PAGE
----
Post # 6
158 posts
Blushing bee
  • Wedding: June 2019

So, I’ve been with my FH for nearly 9 years. We had this same conversation, “why get married?” 

We ended up deciding we wanted to get married for us, we dont know if we want kids(probably not) but we want to be our own family unit. We love each other and have put a lot into this relationship, we wanted to make it leagal.

We decided a wedding was not important, we want the party but not the spectical of a ceremony. So we are going to run off to our favorite beach and just bring the required witnesses then have a big anniversary party the next year. This has taken so much of the stress of it off.

Post # 7
118 posts
Blushing bee
  • Wedding: February 2020 - Breckenridge, CO

View original reply
123bats :  I totally see where you’re coming from. My fiancé and I didn’t want a wedding but we both want that unity that comes from being married. So we are exchanging vows on a mountain with a couple friends and that’s it. If you don’t want the wedding but would like to be married you have lots of other options that won’t break the bank! 

Post # 8
7313 posts
Busy Beekeeper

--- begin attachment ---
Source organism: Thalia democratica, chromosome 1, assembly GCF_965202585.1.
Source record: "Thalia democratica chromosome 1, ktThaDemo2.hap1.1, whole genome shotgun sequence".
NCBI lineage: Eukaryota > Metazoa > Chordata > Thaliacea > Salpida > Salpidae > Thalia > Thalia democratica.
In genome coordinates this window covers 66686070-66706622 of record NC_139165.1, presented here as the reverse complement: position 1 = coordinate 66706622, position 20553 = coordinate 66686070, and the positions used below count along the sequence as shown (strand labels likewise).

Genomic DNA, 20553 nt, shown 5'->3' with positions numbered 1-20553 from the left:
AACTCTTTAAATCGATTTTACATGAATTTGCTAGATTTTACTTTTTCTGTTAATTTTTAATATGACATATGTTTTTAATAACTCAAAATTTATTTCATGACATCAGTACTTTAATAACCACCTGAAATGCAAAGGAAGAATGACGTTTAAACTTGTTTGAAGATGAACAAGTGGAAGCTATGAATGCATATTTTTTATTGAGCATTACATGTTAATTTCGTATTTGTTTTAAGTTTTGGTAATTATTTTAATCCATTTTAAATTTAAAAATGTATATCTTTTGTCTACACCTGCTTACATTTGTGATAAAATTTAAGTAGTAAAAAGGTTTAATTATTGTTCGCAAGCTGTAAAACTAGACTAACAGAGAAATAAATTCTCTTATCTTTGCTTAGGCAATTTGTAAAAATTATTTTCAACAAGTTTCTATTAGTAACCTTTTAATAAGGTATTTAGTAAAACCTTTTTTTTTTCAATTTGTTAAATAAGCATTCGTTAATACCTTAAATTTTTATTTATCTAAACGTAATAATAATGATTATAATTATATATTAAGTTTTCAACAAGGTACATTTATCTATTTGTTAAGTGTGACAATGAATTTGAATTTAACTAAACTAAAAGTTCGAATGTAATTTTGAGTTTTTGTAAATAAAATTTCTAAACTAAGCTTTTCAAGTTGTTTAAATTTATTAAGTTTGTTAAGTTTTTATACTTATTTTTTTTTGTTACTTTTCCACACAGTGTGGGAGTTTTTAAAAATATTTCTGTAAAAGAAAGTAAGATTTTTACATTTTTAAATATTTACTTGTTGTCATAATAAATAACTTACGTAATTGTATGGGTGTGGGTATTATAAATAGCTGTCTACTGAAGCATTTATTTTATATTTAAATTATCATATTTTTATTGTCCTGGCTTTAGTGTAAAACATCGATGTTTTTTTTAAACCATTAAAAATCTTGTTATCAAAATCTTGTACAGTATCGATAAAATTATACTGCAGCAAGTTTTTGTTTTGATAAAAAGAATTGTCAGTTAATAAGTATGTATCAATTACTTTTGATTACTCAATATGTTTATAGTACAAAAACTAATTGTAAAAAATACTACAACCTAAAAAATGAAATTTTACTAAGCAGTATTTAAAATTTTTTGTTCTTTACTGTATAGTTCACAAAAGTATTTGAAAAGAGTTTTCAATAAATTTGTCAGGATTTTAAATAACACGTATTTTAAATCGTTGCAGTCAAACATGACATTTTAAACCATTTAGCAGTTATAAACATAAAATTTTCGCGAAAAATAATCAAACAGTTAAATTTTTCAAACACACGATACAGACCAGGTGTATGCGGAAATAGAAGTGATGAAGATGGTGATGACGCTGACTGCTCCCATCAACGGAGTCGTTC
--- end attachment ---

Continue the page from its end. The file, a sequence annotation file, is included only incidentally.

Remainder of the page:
• Wedding: February 1997

Like it or not, in the eyes of the law, everything you have had with him before a marriage ISN’T as important as being married. Marriage confers all sorts of legal rights and responsibilities that living together does not, and very few states recognize common-law marriage anymore (in the US). 

It may not be worth having a fancy, expensive party, but look into the legal aspects and it generally IS worth having that “piece of paper.” It matters for all sorts of things, and I think it is naive to assume it isn’t important.

Post # 9
1683 posts
Bumble bee
  • Wedding: City, State

Bee, if you don’t want the expensive wedding, and the fairytale part doesn’t appeal to you as you’ve grown age and maturity-wise (as well as in your relationship), then get engaged with a simple and inexpensive (but beautiful) ring, plan a nice vacation with your fiancé, and purchase a reasonable elopement package. 

If you’re still 100% that your boyfriend is the person you want to spend your life with, then you can make it happen however you choose. 

Post # 10
5167 posts
Bee Keeper